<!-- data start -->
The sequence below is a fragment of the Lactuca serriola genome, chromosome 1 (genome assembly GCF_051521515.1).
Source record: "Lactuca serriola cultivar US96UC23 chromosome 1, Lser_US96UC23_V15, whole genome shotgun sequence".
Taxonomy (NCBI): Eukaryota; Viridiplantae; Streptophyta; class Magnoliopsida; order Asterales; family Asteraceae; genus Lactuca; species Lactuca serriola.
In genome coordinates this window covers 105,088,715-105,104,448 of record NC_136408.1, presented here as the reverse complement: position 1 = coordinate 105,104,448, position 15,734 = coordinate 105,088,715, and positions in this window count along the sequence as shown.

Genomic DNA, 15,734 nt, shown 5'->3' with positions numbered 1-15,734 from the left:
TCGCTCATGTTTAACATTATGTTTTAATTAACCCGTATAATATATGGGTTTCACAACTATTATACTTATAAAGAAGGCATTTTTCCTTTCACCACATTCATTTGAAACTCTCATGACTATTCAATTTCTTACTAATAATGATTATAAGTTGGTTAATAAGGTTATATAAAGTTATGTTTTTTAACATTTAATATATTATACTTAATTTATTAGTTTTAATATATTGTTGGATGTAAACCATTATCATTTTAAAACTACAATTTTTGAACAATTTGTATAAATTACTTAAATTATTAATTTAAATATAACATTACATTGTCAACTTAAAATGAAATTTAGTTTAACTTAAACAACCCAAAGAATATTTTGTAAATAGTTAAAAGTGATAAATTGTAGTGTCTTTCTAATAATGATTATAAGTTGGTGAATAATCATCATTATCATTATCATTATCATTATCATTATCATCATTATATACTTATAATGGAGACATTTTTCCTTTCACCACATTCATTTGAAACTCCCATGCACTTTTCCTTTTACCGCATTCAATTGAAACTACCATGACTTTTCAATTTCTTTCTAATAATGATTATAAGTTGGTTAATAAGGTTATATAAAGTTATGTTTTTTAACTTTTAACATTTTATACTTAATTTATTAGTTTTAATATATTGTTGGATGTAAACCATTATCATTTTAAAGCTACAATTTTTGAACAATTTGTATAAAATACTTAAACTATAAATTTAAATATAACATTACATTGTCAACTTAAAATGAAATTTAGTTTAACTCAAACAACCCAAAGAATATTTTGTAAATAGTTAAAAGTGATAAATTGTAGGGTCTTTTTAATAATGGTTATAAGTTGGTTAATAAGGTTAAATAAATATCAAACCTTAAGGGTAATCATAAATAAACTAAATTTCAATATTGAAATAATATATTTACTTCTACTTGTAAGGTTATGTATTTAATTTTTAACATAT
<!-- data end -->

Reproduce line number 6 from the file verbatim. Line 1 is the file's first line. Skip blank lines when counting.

TCGCTCATGTTTAACATTATGTTTTAATTAACCCGTATAATATATGGGTTTCACAACTATTATACTTATAAAGAAGGCATTTTTCCTTTCACCACATTCATTTGAAACTCTCATGACTATTCAATTTCTTACTAATAATGATTATAAGTTGGTTAATAAGGTTATATAAAGTTATGTTTTTTAACATTTAATATATTATACTTAATTTATTAGTTTTAATATATTGTTGGATGTAAACCATTATCATTTTAAAACTACAATTTTTGAACAATTTGTATAAATTACTTAAATTATTAATTTAAATATAACATTACATTGTCAACTTAAAATGAAATTTAGTTTAACTTAAACAACCCAAAGAATATTTTGTAAATAGTTAAAAGTGATAAATTGTAGTGTCTTTCTAATAATGATTATAAGTTGGTGAATAATCATCATTATCATTATCATTATCATTATCATTATCATCATTATATACTTATAATGGAGACATTTTTCCTTTCACCACATTCATTTGAAACTCCCATGCACTTTTCCTTTTACCGCATTCAATTGAAACTACCATGACTTTTCAATTTCTTTCTAATAATGATTATAAGTTGGTTAATAAGGTTATATAAAGTTATGTTTTTTAACTTTTAACATTTTATACTTAATTTATTAGTTTTAATATATTGTTGGATGTAAACCATTATCATTTTAAAGCTACAATTTTTGAACAATTTGTATAAAATACTTAAACTATAAATTTAAATATAACATTACATTGTCAACTTAAAATGAAATTTAGTTTAACTCAAACAACCCAAAGAATATTTTGTAAATAGTTAAAAGTGATAAATTGTAGGGTCTTTTTAATAATGGTTATAAGTTGGTTAATAAGGTTAAATAAATATCAAACCTTAAGGGTAATCATAAATAAACTAAATTTCAATATTGAAATAATATATTTACTTCTACTTGTAAGGTTATGTATTTAATTTTTAACATAT